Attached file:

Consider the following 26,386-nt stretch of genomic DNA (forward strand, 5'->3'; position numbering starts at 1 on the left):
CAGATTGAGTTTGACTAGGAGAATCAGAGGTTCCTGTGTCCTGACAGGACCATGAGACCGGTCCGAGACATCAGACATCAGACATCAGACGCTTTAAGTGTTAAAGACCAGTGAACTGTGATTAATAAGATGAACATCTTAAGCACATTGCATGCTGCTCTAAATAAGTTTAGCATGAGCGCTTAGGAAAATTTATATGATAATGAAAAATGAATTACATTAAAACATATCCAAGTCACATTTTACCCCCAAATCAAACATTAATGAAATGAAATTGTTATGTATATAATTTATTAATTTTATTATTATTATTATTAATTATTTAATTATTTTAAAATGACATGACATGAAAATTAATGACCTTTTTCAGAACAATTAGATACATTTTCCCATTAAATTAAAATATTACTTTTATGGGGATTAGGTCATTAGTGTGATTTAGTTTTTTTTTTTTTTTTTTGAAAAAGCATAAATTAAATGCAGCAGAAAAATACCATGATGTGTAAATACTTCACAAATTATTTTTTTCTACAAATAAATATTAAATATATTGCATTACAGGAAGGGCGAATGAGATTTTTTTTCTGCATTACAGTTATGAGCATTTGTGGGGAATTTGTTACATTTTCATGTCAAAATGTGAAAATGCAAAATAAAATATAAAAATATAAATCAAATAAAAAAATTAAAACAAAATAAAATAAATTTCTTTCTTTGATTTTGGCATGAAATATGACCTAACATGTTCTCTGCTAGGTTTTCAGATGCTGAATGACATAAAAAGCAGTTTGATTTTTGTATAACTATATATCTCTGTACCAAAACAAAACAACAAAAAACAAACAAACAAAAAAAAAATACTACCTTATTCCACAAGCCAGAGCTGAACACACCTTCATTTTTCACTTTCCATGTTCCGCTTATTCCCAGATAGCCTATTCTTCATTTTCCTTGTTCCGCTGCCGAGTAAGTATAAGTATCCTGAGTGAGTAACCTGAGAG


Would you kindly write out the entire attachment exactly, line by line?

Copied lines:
Consider the following 26,386-nt stretch of genomic DNA (forward strand, 5'->3'; position numbering starts at 1 on the left):
CAGATTGAGTTTGACTAGGAGAATCAGAGGTTCCTGTGTCCTGACAGGACCATGAGACCGGTCCGAGACATCAGACATCAGACATCAGACGCTTTAAGTGTTAAAGACCAGTGAACTGTGATTAATAAGATGAACATCTTAAGCACATTGCATGCTGCTCTAAATAAGTTTAGCATGAGCGCTTAGGAAAATTTATATGATAATGAAAAATGAATTACATTAAAACATATCCAAGTCACATTTTACCCCCAAATCAAACATTAATGAAATGAAATTGTTATGTATATAATTTATTAATTTTATTATTATTATTATTAATTATTTAATTATTTTAAAATGACATGACATGAAAATTAATGACCTTTTTCAGAACAATTAGATACATTTTCCCATTAAATTAAAATATTACTTTTATGGGGATTAGGTCATTAGTGTGATTTAGTTTTTTTTTTTTTTTTTTGAAAAAGCATAAATTAAATGCAGCAGAAAAATACCATGATGTGTAAATACTTCACAAATTATTTTTTTCTACAAATAAATATTAAATATATTGCATTACAGGAAGGGCGAATGAGATTTTTTTTCTGCATTACAGTTATGAGCATTTGTGGGGAATTTGTTACATTTTCATGTCAAAATGTGAAAATGCAAAATAAAATATAAAAATATAAATCAAATAAAAAAATTAAAACAAAATAAAATAAATTTCTTTCTTTGATTTTGGCATGAAATATGACCTAACATGTTCTCTGCTAGGTTTTCAGATGCTGAATGACATAAAAAGCAGTTTGATTTTTGTATAACTATATATCTCTGTACCAAAACAAAACAACAAAAAACAAACAAACAAAAAAAAAATACTACCTTATTCCACAAGCCAGAGCTGAACACACCTTCATTTTTCACTTTCCATGTTCCGCTTATTCCCAGATAGCCTATTCTTCATTTTCCTTGTTCCGCTGCCGAGTAAGTATAAGTATCCTGAGTGAGTAACCTGAGAG